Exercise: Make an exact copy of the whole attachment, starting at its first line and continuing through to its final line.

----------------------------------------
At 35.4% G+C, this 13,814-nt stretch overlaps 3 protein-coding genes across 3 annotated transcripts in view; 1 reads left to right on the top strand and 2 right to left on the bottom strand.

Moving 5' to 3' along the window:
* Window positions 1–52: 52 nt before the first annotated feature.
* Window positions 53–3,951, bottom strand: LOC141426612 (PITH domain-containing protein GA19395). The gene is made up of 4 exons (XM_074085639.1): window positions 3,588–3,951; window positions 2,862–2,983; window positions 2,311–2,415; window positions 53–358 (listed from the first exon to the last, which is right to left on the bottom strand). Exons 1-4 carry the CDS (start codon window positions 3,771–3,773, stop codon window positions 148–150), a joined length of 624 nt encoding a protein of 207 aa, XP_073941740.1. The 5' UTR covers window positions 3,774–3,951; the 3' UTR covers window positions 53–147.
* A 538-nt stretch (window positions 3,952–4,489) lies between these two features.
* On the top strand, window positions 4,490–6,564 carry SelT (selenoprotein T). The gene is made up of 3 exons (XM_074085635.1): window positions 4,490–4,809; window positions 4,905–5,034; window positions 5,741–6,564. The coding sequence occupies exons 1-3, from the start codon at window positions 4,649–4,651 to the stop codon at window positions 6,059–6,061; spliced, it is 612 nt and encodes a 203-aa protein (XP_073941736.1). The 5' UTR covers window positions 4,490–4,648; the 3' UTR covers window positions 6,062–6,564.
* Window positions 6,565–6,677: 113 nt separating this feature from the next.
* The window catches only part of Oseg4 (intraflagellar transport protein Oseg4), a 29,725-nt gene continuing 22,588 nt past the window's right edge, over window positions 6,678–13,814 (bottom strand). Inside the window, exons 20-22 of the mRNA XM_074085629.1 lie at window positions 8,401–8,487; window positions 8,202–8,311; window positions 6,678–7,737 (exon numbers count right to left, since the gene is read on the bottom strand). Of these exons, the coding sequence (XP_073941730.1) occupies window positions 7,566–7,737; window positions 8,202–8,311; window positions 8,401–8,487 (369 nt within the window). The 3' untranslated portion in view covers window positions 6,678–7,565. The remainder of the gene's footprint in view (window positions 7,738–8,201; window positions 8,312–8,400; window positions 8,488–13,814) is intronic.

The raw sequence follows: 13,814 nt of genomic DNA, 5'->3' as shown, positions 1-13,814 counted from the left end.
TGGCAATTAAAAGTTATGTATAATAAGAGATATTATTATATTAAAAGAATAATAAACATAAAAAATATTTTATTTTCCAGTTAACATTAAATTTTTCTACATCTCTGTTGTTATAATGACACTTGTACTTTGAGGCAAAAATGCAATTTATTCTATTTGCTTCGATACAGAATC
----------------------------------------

At 35.4% G+C, this 13,814-nt stretch overlaps 3 protein-coding genes across 3 annotated transcripts in view; 1 reads left to right on the top strand and 2 right to left on the bottom strand.

Moving 5' to 3' along the window:
* Window positions 1–52: 52 nt before the first annotated feature.
* Window positions 53–3,951, bottom strand: LOC141426612 (PITH domain-containing protein GA19395). The gene is made up of 4 exons (XM_074085639.1): window positions 3,588–3,951; window positions 2,862–2,983; window positions 2,311–2,415; window positions 53–358 (listed from the first exon to the last, which is right to left on the bottom strand). Exons 1-4 carry the CDS (start codon window positions 3,771–3,773, stop codon window positions 148–150), a joined length of 624 nt encoding a protein of 207 aa, XP_073941740.1. The 5' UTR covers window positions 3,774–3,951; the 3' UTR covers window positions 53–147.
* A 538-nt stretch (window positions 3,952–4,489) lies between these two features.
* On the top strand, window positions 4,490–6,564 carry SelT (selenoprotein T). The gene is made up of 3 exons (XM_074085635.1): window positions 4,490–4,809; window positions 4,905–5,034; window positions 5,741–6,564. The coding sequence occupies exons 1-3, from the start codon at window positions 4,649–4,651 to the stop codon at window positions 6,059–6,061; spliced, it is 612 nt and encodes a 203-aa protein (XP_073941736.1). The 5' UTR covers window positions 4,490–4,648; the 3' UTR covers window positions 6,062–6,564.
* Window positions 6,565–6,677: 113 nt separating this feature from the next.
* The window catches only part of Oseg4 (intraflagellar transport protein Oseg4), a 29,725-nt gene continuing 22,588 nt past the window's right edge, over window positions 6,678–13,814 (bottom strand). Inside the window, exons 20-22 of the mRNA XM_074085629.1 lie at window positions 8,401–8,487; window positions 8,202–8,311; window positions 6,678–7,737 (exon numbers count right to left, since the gene is read on the bottom strand). Of these exons, the coding sequence (XP_073941730.1) occupies window positions 7,566–7,737; window positions 8,202–8,311; window positions 8,401–8,487 (369 nt within the window). The 3' untranslated portion in view covers window positions 6,678–7,565. The remainder of the gene's footprint in view (window positions 7,738–8,201; window positions 8,312–8,400; window positions 8,488–13,814) is intronic.

The raw sequence follows: 13,814 nt of genomic DNA, 5'->3' as shown, positions 1-13,814 counted from the left end.
TGGCAATTAAAAGTTATGTATAATAAGAGATATTATTATATTAAAAGAATAATAAACATAAAAAATATTTTATTTTCCAGTTAACATTAAATTTTTCTACATCTCTGTTGTTATAATGACACTTGTACTTTGAGGCAAAAATGCAATTTATTCTATTTGCTTCGATACAGAATC